So, while our teams in Asia realised that blockchain technology could provide major benefits in the form of a secure traceability system, they found limitations when it came to its application in developing markets and when used with fresh food products. However, our auditors in Asia are used to overcoming challenges on a daily basis. They proposed an integrated solution combining the benefits of blockchain with traditional auditing. To provide better governance, we verified accuracy by cross-referencing big data with small data collected in our solution.
Their approach makes use of NSF International’s position as the leader in certification and non-certification food safety audits, as well as our public health-based mission. The technology experts and auditors in my company proposed that we employ a blockchain traceability system as far up the supply chain as practical. For products that cannot be uniquely identified, we use data to verify the volumes of products being supplied between the different supply chain stakeholders. Our global scale provides the big data to develop a map of potential maximum volumes of raw materials from the primary producers. Our independent status helps when asking suppliers to share commercially sensitive data, as we can guarantee keeping all data private on our secure servers.
We are developing a free, downloadable mobile phone app that will enable the smallest producers to submit key data. Our integrated system shifts the emphasis of audits from being the primary tool of food safety assurance to becoming a tool to investigate any mismatches in the data. NSF’s EyeSucceed smart glasses technology enables us to pass relevant data on to our auditors in the field during their audits. We’ve found that it’s inevitable that there will be some gaps in data due to the often complex supply chains in Asia. At this stage, the reconciliation of the gap requires technical industry experts. Developments in augmented intelligence and machine learning will help us automate much of the data matching in the future.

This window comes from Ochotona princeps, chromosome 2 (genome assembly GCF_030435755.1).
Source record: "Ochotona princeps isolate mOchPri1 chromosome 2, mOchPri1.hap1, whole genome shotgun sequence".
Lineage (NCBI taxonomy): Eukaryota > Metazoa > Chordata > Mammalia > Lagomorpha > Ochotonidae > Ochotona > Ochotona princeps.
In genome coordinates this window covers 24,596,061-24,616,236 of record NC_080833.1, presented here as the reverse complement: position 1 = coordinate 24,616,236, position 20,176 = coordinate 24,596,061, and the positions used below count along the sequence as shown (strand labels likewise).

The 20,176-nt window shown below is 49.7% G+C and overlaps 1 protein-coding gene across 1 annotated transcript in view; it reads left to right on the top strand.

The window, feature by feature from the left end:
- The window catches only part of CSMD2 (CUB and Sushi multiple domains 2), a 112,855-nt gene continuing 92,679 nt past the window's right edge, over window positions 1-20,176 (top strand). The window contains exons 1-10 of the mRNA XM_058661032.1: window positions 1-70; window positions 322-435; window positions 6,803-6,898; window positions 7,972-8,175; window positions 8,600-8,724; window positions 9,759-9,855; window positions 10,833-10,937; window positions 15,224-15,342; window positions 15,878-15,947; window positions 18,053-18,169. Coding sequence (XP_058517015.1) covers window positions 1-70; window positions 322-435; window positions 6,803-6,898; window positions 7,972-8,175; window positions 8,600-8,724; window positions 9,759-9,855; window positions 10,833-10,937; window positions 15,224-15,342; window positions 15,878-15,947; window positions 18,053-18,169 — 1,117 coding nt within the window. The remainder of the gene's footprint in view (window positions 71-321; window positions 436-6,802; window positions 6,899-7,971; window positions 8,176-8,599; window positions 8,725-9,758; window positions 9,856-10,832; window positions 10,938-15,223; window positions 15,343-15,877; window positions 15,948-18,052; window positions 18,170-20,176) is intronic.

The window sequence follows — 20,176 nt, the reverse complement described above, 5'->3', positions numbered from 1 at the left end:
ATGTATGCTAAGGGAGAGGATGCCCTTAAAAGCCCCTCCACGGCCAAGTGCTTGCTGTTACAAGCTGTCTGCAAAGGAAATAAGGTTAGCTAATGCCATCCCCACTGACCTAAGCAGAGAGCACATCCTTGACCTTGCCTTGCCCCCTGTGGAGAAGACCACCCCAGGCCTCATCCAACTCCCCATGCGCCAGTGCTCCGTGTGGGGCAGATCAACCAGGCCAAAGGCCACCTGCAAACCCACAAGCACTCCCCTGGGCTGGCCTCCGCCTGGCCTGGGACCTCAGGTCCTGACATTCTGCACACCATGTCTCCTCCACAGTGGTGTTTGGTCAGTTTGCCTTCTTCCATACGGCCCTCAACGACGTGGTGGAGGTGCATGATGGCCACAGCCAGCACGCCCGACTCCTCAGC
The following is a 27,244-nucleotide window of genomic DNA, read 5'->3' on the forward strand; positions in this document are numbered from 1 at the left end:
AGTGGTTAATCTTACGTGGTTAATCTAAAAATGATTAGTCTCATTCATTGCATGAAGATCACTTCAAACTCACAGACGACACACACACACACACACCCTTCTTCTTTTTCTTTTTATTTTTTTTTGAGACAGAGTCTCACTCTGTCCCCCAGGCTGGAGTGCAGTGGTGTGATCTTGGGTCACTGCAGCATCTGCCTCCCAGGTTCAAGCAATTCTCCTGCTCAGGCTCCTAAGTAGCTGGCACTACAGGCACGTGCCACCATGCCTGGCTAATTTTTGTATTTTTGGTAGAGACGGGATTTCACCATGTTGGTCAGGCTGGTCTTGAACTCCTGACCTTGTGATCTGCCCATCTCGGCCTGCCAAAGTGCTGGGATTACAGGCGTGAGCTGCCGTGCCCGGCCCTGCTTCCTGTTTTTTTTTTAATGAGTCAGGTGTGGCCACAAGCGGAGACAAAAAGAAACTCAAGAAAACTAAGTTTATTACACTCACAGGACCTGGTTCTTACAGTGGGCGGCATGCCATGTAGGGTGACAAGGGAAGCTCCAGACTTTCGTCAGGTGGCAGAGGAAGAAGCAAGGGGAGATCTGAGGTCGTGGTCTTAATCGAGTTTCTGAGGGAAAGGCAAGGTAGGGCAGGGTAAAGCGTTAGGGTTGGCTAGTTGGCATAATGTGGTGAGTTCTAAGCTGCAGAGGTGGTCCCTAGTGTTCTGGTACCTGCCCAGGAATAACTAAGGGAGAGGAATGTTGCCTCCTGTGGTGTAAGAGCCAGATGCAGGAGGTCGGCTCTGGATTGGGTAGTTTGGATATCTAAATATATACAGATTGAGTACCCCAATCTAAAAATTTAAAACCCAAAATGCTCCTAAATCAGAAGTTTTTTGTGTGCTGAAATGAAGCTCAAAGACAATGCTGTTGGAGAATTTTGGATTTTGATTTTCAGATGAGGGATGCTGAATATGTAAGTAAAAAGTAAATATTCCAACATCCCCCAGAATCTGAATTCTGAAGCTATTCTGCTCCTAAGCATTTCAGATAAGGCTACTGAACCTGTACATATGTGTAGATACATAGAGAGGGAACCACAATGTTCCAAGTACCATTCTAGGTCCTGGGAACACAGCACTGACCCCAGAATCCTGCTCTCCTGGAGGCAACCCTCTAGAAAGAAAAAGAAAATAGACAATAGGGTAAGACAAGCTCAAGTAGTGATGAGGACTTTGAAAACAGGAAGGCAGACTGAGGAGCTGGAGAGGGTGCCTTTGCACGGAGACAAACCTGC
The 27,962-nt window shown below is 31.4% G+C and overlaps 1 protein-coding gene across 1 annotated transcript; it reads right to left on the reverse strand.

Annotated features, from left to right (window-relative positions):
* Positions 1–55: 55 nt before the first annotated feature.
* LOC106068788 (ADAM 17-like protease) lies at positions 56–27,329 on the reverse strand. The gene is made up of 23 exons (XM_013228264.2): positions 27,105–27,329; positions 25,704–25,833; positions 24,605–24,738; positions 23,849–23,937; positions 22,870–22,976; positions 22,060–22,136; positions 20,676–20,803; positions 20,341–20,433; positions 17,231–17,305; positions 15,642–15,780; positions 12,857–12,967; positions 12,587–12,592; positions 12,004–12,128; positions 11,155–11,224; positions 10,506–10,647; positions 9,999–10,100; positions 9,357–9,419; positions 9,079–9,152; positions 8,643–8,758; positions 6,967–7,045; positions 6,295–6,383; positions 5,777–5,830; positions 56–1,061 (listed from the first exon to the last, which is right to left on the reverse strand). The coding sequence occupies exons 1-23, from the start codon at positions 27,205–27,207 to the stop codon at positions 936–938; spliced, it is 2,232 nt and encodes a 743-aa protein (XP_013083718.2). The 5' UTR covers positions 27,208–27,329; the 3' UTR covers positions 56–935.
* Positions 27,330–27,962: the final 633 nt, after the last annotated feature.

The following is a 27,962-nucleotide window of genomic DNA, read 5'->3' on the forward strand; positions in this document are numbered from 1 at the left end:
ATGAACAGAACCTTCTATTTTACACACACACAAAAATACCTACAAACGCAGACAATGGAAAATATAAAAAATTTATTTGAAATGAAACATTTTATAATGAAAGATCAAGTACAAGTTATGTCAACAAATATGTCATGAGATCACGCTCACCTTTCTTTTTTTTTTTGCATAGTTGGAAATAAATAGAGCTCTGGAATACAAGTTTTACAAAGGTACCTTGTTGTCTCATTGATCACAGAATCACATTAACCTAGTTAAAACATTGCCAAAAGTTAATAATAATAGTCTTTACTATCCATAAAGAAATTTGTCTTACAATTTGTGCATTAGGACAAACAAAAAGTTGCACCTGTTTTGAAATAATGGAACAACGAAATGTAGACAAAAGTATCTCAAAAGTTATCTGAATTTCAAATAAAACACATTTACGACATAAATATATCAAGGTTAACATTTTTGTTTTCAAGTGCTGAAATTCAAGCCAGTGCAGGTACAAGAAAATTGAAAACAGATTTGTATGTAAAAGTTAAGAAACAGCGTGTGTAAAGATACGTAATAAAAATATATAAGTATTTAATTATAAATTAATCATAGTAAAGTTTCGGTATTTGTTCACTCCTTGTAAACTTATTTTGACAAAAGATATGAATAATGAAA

Our early trials also showed some additional benefits. For example, payroll data can highlight potential labour issues that could be reviewed during the scheduled investigative audit. We are also including productivity data for the relevant industry sectors to provide an additional alert if the volumes cannot be supported by the data on the producers. A side benefit is that the traditional annual audit can be replaced by a flexible audit schedule based on an assessment of probable risks, which can help to focus resources on the right areas whilst also making the process more efficient.
We see blockchain as an exciting new tool in the drive to improve food safety assurance for consumers. We also see it as part of an integrated system to advance risk management throughout the whole of the supply chain, while progressing the value of the traditional audit-based systems. Such an integrated system is not beyond reach. Technology advancements have made it possible for us to pilot these capabilities for our clients.